Charles Manson Family Murders
Charles Manson is dead at age 83. The news release issued by the California Department of Corrections read “He died of natural causes in a hospital.” It was eerie to meet a member of his cult so soon after hearing of his death.
Eerie Timing to Meet a Manson Family Member
The timing is eerie. Manson died and right after that I came face-to-face with a Manson Family member. Her name is Dianne Lake. She was in attendance at one of my Manhattan speaking events for writers. It was October 28 when we met near Penn Stations. The venue was inside the Hotel Pennsylvania.
It’s a fun paying gig that I do a few times every year. As a journalist, I talk about how to pitch their book to writers like me. Then, I answer questions during the meet-and-greet Q&A afterwards. Tired, I headed for the elevator, to head home. But, after pressing the down arrow, I noticed two women beside me. One had a hardcover book tucked under her arm.
The cover photo of Charles Manson captured my gaze, as did the title, “Member of the Family.” I’ve been obsessed with true crime books since seventh grade. The first was Truman Capote’s “In Cold Blood” and I devoured it in two days — the next was the chilling “Helter Skelter.”
Helter Skelter: The True Story of The Manson Murders is a 1974 book by Vincent Bugliosi and Curt Gentry. Bugliosi was the prosecutor in the 1970 trial of Charles Manson.
Helter Skelter & Other Manson Cult Books
Curious, I struck up a conversation. “I’ve read Helter Skelter three times,” I said with a smile. The woman who was holding the book turned out to be Lake’s co-author Deborah Herman. After introducing herself, Herman said, “Guess who this is.” She pointed to Lake and said “This is Dianne, the youngest member of the Manson family.” I must’ve looked startled because Herman explained, “This is her story.” Then handed me the book.
Intrigued, I read the subtitle: “My Story of Charles Manson, Life Inside His Cult, and the Darkness That Ended the Sixties.”
Meeting Manson Family Member
Although eager to read the jacket, I didn’t want to be rude so I looked up and extended my free hand to Lake. Hesitatingly, as if in slo-motion, Lake took my hand and we shook. She offered a polite hello in almost a whisper. Her cautious manner and the way she looked me in the eyes for only a moment before her gaze darted away, gave me the impression she was either shy, tired, or at the very least, uncomfortable in the moment. A feeling came over me that she too was a rape survivor.The cliche, “It takes one to know one,” proved true as I read her heart-wrenching account.I don’t want to give any spoilers. I highly recommend this book.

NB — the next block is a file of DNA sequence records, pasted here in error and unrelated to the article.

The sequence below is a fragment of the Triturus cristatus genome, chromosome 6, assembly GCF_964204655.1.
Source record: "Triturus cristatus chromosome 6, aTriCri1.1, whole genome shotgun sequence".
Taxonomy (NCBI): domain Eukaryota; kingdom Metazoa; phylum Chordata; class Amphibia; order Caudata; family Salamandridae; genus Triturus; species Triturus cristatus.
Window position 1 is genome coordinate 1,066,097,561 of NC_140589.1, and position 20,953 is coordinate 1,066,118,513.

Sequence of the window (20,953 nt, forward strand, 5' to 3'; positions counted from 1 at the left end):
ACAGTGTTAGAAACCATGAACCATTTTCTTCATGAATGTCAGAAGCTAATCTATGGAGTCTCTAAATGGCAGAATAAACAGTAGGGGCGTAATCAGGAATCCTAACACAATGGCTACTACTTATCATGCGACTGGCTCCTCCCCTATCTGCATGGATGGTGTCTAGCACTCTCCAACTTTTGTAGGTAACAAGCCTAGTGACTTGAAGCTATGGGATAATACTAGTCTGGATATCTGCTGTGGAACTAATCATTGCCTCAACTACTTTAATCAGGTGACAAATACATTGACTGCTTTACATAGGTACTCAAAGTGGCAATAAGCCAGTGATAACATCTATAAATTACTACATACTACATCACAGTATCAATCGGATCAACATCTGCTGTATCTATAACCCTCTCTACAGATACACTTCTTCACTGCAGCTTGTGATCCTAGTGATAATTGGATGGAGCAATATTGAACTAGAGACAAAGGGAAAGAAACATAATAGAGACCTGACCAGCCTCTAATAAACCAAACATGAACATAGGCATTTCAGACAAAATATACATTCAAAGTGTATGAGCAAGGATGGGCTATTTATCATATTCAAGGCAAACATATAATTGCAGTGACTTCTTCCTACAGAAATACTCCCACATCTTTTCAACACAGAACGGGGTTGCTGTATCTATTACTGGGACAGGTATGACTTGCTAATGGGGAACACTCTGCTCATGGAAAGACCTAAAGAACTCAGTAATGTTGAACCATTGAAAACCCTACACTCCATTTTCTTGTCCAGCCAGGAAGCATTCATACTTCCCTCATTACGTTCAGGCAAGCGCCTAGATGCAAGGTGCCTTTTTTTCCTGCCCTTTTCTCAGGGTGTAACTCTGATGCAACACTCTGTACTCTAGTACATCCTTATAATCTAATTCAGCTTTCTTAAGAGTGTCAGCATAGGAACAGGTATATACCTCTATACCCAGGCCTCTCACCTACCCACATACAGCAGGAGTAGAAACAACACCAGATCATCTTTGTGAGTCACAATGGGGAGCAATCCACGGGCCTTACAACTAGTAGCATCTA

Member of the Family
In Lake’s Words
At age 14, I became one of Charles Manson’s Girls. At 17 I helped put him in prison. This is my story.
At fourteen Dianne Lake had a note in jeans pocket. It was from her hippie parents granting Diane permission to to leave. She became one of “Charlie’s girls,” a devoted acolyte of cult leader Charles Manson.
In this poignant, disturbing memoir of lost innocence, coercion, survival, and healing, Dianne Lake tells her story. The book chronicles her years with cult leader Charles Manson. Diane reveals for the first time that her true identity. She was the youngest member of the Manson Family. Her books offers new insights into one of the twentieth century’s most notorious criminals. And, what it was like to be one “Charlie’s girls.”
Over the span of two years, the impressionable teenager endured manipulation, psychological control, and physical abuse. The harsh realities of who Charles Manson was revealed itself. From Spahn Ranch and the group acid trips, to the Beatles’ White Album and Manson’s dangerous messiah-complex, Dianne tells the riveting story of the group’s descent into madness as she lived it.
The Gruesome Crimes
Dianne Lake never participated in the group’s gruesome crimes. She was purposely insulated from them. However, Dianne was arrested with the rest of the Manson Family. As Diane learned more and more about the heinous Manson Family murders, she became a valuable witness for the prosecution’s case against Manson.
The cop who arrested Diane, took her into his home. She also met other good Samaritans along her journey. And that is how the courageous young woman eventually found redemption. Miraculously, she grew up to lead an ordinary life.
While much has been written about Charles Manson, this riveting account from an actual Manson Family cult member is a chilling portrait that recreates in vivid detail one of the most horrifying and fascinating chapters in modern American history.
Member of the Family includes 16 pages of photographs.
Dorri Olds is a freelance writer and journalist whose bylines include The New York Times, Marie Claire, Woman’s Day, The Establishment, ROAR, The Fix, Forward, Yahoo, and Tablet. Her short stories are published in eight book anthologies including the Chicken Soup for the Soul series.